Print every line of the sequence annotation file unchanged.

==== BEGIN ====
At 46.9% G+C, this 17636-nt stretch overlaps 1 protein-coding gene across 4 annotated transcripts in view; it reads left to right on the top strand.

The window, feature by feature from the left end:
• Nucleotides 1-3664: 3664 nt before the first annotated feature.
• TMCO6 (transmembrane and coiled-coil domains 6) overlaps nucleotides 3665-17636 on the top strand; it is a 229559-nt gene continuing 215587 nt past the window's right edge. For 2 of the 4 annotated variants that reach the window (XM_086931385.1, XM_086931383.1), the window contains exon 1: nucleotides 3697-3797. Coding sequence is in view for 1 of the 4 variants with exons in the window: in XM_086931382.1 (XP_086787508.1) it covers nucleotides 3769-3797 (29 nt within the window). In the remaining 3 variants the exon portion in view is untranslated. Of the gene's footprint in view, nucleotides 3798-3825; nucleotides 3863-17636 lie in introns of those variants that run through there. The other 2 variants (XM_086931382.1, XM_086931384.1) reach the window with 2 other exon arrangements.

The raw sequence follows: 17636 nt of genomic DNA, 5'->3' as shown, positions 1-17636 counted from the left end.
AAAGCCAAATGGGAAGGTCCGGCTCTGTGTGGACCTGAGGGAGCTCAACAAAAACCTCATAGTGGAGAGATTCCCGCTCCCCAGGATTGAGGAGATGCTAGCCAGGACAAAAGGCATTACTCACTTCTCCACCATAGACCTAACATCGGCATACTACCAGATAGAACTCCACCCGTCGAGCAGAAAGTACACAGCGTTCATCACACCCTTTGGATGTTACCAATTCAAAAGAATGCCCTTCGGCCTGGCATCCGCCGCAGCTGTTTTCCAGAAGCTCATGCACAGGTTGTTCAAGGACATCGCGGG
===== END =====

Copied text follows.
At 46.9% G+C, this 17636-nt stretch overlaps 1 protein-coding gene across 4 annotated transcripts in view; it reads left to right on the top strand.

The window, feature by feature from the left end:
• Nucleotides 1-3664: 3664 nt before the first annotated feature.
• TMCO6 (transmembrane and coiled-coil domains 6) overlaps nucleotides 3665-17636 on the top strand; it is a 229559-nt gene continuing 215587 nt past the window's right edge. For 2 of the 4 annotated variants that reach the window (XM_086931385.1, XM_086931383.1), the window contains exon 1: nucleotides 3697-3797. Coding sequence is in view for 1 of the 4 variants with exons in the window: in XM_086931382.1 (XP_086787508.1) it covers nucleotides 3769-3797 (29 nt within the window). In the remaining 3 variants the exon portion in view is untranslated. Of the gene's footprint in view, nucleotides 3798-3825; nucleotides 3863-17636 lie in introns of those variants that run through there. The other 2 variants (XM_086931382.1, XM_086931384.1) reach the window with 2 other exon arrangements.

The raw sequence follows: 17636 nt of genomic DNA, 5'->3' as shown, positions 1-17636 counted from the left end.
AAAGCCAAATGGGAAGGTCCGGCTCTGTGTGGACCTGAGGGAGCTCAACAAAAACCTCATAGTGGAGAGATTCCCGCTCCCCAGGATTGAGGAGATGCTAGCCAGGACAAAAGGCATTACTCACTTCTCCACCATAGACCTAACATCGGCATACTACCAGATAGAACTCCACCCGTCGAGCAGAAAGTACACAGCGTTCATCACACCCTTTGGATGTTACCAATTCAAAAGAATGCCCTTCGGCCTGGCATCCGCCGCAGCTGTTTTCCAGAAGCTCATGCACAGGTTGTTCAAGGACATCGCGGG